2.50
Hdl Handle:
http://hdl.handle.net/10755/159855
Type:
Presentation
Title:
Precepting in the Fast Lane: Improving Critical Thinking in New Graduate Nurses
Abstract:
Precepting in the Fast Lane: Improving Critical Thinking in New Graduate Nurses
Conference Sponsor:Midwest Nursing Research Society
Conference Year:2006
Author:Sorensen, Heather, MSN, BSN, RN
P.I. Institution Name:Bryan LGH College of Health Sciences
Title:Principal Investigator
Contact Address:School of Nursing, 5035 Everett, Lincoln, NE, 68506, USA
Contact Telephone:402-481-8749
Co-Authors:L.. Rose Yankech, MSN, BSN, RN
Purpose: The purpose of this study was to examine whether a research-based, theory-driven preceptor educational program could improve the critical thinking of new graduate nurses, explore how participation in the program would influence preceptors, and evaluate the learning outcomes of the new graduate nurses. Conceptual Framework: Educational theorist Vygotsky's concept of scaffolding as applied to nursing practice guided this study. In it, the preceptor acts as scaffold to assist the new graduate nurse to bridge the gap between theory and practice, resulting in a professional practicing nurse demonstrating the cognitive skills and habits of mind dimensions of critical thinking as defined by Scheffer and Rubenfeld (2000), such as logical reasoning, information seeking, transforming knowledge, reflection, creativity, and intellectual integrity. Subjects: Thirty-one new graduate nurses and fifteen preceptors were enrolled in the study. Method: A quasi-experimental, mixed-methods design was used to provide a comprehensive understanding of the effects of formal preceptor education on both new graduate nurses and preceptors. The study intervention consisted of an author-developed, research-based, theory-driven preceptor educational program provided to nurse preceptors. New graduate nurses' critical thinking abilities were measured using the California Critical Thinking Skills Test (CCTST) and compared to preceptee control group results. Qualitative data was obtained through focus group interviews conducted with RN preceptors who attended the author-developed educational session. Results: Statistical significance was achieved in the Evaluation subscale of the CCTST, suggesting that preceptors' participation in a research-based, theory-driven education program had indeed contributed to the critical thinking of the experimental group. Preceptors reported a new awareness of the learning process, a new learner-centered cognitive approach to precepting, and utilization of newly-acquired teaching-learning strategies. Conclusion: The results of this study may be used by employers to improve critical thinking skills of new graduate nurses and foster effective learning relationships between preceptors and preceptees.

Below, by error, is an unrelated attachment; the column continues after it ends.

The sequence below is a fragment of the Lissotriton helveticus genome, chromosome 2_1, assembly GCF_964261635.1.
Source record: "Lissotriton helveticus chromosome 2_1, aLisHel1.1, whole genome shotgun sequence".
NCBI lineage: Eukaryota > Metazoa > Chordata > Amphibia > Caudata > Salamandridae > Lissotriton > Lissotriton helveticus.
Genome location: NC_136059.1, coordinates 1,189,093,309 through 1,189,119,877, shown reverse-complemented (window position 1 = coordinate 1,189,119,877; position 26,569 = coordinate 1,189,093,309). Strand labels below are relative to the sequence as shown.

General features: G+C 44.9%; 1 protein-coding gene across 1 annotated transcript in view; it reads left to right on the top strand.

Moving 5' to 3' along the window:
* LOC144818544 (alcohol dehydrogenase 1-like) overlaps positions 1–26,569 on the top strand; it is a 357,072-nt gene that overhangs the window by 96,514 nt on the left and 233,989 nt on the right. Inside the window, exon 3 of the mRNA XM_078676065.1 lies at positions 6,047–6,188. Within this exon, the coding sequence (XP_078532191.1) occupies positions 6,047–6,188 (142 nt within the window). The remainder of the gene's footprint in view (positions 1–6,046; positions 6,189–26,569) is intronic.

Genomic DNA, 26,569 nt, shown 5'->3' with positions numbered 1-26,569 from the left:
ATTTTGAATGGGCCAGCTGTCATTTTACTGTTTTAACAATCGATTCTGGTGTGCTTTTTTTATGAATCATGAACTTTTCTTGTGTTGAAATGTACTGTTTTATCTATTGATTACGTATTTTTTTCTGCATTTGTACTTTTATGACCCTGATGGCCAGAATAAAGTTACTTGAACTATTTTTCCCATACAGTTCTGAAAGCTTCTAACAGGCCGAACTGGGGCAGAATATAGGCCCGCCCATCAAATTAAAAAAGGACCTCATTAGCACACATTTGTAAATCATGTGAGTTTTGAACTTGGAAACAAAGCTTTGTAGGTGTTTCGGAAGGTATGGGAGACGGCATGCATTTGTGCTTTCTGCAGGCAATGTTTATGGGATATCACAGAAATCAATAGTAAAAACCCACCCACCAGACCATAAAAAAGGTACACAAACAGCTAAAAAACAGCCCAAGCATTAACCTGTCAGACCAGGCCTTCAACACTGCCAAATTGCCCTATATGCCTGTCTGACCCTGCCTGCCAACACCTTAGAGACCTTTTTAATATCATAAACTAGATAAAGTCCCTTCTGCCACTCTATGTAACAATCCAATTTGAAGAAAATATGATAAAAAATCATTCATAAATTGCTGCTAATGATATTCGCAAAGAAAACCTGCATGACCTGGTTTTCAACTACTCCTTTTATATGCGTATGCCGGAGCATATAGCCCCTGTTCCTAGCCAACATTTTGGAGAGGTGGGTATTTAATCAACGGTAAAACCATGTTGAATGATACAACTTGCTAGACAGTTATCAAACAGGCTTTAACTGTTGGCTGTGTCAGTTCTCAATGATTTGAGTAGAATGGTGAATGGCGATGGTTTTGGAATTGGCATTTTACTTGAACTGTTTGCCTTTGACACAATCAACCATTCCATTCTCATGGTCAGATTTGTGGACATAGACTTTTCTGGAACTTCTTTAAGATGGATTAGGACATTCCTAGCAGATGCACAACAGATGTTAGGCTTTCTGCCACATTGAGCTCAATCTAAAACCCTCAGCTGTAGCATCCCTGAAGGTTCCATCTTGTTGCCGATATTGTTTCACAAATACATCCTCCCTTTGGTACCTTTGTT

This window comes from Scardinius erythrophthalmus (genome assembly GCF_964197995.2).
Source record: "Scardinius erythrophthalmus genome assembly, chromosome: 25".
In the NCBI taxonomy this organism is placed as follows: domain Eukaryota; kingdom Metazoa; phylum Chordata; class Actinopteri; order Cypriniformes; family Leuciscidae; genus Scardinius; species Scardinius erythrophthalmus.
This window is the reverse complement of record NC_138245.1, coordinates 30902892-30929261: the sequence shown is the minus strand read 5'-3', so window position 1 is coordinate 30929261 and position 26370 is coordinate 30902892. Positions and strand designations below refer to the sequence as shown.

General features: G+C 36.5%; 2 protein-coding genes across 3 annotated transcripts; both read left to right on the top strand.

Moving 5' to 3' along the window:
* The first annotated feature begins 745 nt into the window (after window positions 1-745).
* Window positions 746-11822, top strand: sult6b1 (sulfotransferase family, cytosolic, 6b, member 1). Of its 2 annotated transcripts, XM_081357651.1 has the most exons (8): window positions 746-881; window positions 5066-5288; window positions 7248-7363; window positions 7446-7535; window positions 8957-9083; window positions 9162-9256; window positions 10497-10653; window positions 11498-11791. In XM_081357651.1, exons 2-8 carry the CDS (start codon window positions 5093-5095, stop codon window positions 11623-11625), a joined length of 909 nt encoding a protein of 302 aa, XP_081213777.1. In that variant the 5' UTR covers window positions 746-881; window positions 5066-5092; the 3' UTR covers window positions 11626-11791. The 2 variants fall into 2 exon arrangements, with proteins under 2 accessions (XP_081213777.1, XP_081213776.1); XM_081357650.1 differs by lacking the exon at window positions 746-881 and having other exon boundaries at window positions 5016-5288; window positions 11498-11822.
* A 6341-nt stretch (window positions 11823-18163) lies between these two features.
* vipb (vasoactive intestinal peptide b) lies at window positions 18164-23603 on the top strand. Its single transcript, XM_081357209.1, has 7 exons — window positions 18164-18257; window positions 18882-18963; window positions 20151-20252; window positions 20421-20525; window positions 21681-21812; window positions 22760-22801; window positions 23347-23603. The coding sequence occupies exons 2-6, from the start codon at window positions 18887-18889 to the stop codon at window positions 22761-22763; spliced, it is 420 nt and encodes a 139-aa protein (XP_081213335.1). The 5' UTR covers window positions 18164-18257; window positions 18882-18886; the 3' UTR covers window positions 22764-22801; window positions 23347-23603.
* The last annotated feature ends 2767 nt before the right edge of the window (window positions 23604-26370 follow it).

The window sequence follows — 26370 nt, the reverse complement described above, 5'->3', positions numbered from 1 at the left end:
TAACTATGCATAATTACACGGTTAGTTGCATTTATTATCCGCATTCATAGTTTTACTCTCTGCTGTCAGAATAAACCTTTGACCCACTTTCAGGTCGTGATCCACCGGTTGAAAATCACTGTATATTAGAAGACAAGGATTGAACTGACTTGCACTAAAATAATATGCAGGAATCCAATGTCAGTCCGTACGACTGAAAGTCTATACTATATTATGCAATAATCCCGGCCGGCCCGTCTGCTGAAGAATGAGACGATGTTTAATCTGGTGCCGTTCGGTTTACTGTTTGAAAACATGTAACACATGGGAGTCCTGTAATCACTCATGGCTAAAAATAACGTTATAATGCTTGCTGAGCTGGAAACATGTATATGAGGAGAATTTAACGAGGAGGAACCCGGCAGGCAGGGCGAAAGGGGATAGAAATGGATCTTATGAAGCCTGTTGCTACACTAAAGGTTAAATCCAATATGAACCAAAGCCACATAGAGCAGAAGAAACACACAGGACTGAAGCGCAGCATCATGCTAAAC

Repository Posting Date:
26-Oct-2011
Date of Publication:
17-Oct-2011
Sponsors:
Midwest Nursing Research Society

Full metadata record

DC FieldValue Language
dc.typePresentationen_GB
dc.titlePrecepting in the Fast Lane: Improving Critical Thinking in New Graduate Nursesen_GB
dc.identifier.urihttp://hdl.handle.net/10755/159855-